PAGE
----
If not sign here
Someone recently suggested that Christians talk too much about pornography (and that this is unhealthy). It’s certainly true that on Twitter there are a number of different individuals discussing this subject right now. There are dangers and I’ll name two: Firstly, that Christians are only seen as being interested in the socially conservative sins rather than the wider agenda (e.g. UK child poverty and overseas development aid). This is a perception of long-standing that will not change overnight, but I don’t believe that a solution is to keep quiet about something as damaging as pornography. It destroys lives and is therefore a matter of social justice. Yes, we need to advocate on other issues too – and thankfully the Christian community is much more comprehensive in its range of interests (e.g. personal debt, FairTrade, climate change). Secondly, that by talking about it we provoke further curiosity, thus leading others to fall into the trap. If I’ve written something that has been unhelpful then I want to hear about it,but my conviction is that we don’t talk about it enough.
In the last year or so a number of bloggers and organisations have taken up this issue with persistence in a way that might just indicate God’s guiding hand orchestrating a truth-telling and grace-filled response. It is better to bring troubling issues out into the light than to leave them festering in the darkness where the isolated individual has nowhere to turn. We were created as relational beings and our willingness to offer support is testimony to our God-given humanity. I recently talked to a church leader about this issue and he said ‘Oh – I thought pornography was looking at naked women’. Well, yes it is, but there is a staggering lack of understanding of what the 53% of Christian men viewing the stuff are looking at if that’s all you think it is. Clearly, we are not talking about it enough in our churches where the majority of pastoral support takes place. There is definitely a place for men’s groups to talk about it and for youth workers to address it with their teenagers. But this is not an issue that can be consigned to specialist silos. It needs to be addressed in plenary gatherings (albeit sensitively & appropriately), so that everyone knows that the issue is taken seriously and that help is readily at hand. And if we are worrying that some in our congregations might be shocked and outraged then I have a solution: Preach and model the gospel of grace. Because shock and outrage belong to the non-gospel of self-righteousness.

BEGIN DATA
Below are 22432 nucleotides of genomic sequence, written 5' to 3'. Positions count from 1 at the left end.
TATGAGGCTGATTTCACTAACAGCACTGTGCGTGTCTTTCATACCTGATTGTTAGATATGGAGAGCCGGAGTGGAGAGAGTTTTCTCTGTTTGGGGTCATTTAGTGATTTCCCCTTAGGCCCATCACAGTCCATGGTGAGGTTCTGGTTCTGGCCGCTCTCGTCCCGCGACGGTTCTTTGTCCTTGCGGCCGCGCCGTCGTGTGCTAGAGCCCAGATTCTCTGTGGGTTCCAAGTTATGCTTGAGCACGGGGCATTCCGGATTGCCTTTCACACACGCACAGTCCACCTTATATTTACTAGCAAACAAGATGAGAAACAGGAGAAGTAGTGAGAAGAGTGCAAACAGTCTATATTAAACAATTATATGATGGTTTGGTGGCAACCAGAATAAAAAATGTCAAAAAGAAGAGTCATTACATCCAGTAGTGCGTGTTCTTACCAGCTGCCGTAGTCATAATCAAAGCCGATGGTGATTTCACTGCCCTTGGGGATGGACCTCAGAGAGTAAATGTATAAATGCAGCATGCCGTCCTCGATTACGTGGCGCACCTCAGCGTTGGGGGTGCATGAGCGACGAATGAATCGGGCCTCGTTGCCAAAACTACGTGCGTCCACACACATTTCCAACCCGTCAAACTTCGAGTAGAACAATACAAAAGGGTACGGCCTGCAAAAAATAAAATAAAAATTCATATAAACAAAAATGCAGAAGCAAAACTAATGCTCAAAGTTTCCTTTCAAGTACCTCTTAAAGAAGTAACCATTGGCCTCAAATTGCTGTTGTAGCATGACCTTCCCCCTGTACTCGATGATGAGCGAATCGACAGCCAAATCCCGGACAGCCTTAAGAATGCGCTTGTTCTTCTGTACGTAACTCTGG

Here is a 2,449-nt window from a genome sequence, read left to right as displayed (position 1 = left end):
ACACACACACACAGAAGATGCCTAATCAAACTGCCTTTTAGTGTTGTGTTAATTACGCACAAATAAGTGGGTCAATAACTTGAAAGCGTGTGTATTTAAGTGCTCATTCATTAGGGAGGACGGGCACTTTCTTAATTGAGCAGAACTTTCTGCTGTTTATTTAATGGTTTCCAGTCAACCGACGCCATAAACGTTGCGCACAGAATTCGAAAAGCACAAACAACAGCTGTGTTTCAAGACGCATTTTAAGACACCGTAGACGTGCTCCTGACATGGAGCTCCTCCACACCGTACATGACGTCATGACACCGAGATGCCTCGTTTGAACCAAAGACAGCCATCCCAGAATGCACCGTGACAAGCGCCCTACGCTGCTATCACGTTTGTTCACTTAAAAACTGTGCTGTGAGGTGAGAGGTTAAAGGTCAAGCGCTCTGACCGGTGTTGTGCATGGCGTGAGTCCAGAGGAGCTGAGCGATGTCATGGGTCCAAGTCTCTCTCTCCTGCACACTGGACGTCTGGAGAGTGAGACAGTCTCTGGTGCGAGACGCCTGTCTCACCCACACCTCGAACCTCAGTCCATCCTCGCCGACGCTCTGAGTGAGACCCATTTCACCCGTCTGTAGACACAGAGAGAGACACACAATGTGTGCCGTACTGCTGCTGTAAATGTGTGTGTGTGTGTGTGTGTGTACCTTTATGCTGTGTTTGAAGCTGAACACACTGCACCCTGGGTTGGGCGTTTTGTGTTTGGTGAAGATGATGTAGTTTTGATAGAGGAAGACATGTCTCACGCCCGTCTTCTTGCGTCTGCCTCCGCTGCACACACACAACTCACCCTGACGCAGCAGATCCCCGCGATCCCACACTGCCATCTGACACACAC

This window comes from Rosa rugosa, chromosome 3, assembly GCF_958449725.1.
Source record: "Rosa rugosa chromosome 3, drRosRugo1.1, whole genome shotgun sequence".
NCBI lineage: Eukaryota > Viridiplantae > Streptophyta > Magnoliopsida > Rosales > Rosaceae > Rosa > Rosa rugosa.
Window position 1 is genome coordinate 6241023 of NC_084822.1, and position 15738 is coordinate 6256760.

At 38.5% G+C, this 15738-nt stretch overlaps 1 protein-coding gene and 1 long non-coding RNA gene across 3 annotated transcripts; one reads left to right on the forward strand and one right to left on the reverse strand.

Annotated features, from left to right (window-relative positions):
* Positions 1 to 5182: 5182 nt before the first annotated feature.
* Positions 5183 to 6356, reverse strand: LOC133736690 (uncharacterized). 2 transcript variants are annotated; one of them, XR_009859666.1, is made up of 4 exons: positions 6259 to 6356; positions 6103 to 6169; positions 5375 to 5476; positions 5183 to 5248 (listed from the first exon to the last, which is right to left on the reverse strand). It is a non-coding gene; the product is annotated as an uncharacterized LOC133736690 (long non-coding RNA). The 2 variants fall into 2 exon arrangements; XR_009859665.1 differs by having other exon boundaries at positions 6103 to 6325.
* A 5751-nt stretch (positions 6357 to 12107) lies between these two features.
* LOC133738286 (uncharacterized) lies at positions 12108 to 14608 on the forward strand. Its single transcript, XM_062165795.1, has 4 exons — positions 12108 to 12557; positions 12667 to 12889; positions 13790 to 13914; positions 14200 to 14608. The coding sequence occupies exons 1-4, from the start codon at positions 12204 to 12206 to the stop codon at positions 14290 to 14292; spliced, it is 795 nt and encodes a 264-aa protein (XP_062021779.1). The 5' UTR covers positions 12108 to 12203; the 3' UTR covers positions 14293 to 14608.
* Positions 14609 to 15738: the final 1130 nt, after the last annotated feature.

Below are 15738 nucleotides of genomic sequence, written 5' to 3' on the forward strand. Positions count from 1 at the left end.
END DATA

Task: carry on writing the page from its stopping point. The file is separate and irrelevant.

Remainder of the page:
If you would like more help with this issue, click here.
Reading Gail Dines’ ‘Pornland’ makes me feel quite ill in places. In my quest to find out more about the porn industry, I’ve been keen to avoid seeing any images (that would simply perpetuate the abuse), but rather read descriptions in order to redeem this knowledge for good purposes. And it’s tough stuff. Whether you focus on the physical effects (e.g. anal reparative surgery) or the mental consequences (e.g. self-destructive behaviour), it really is tortuous and bleak.
On a wider level, it is heart-breaking to read about how young women’s body confidence is being dismantled – in some cases destroyed – by the ruinous expectations set up by the porn industry. So many feel the need to look like porn stars, with the endless waxing involved, otherwise they risk rejection by potential partners. (Pornland, Dines p99ff) Reading the disgust with which some have been greeted for not waxing sufficiently demonstrates the totalitarianism of the porn industry – ‘it’s our way or social exclusion’. And the mainstream ‘women’s’ magazines who peddle the same line in more acceptable ways simply add fuel to this fire. This is, of course, before we get into the details of what might be demanded in the bedroom. I recently heard of a case where a marriage broke up within a couple of years because the husband’s previous porn consumption had led to demands that could not (and should not) be fulfilled by his wife. I’m sure this is a widespread issue leading to misery, separation and possibly violence.
So here’s a suggestion I open up for discussion: is there a place for education about pornography, its values and its effects, in Relationships and Sex Education in Schools? Could it be taught in age-appropriate ways through the age range Year 6 to Year 11 in a way that builds self-esteem for both sexes? And could parents be sent a summary of the presentations to provoke family conversations?
Your thoughts are most welcome…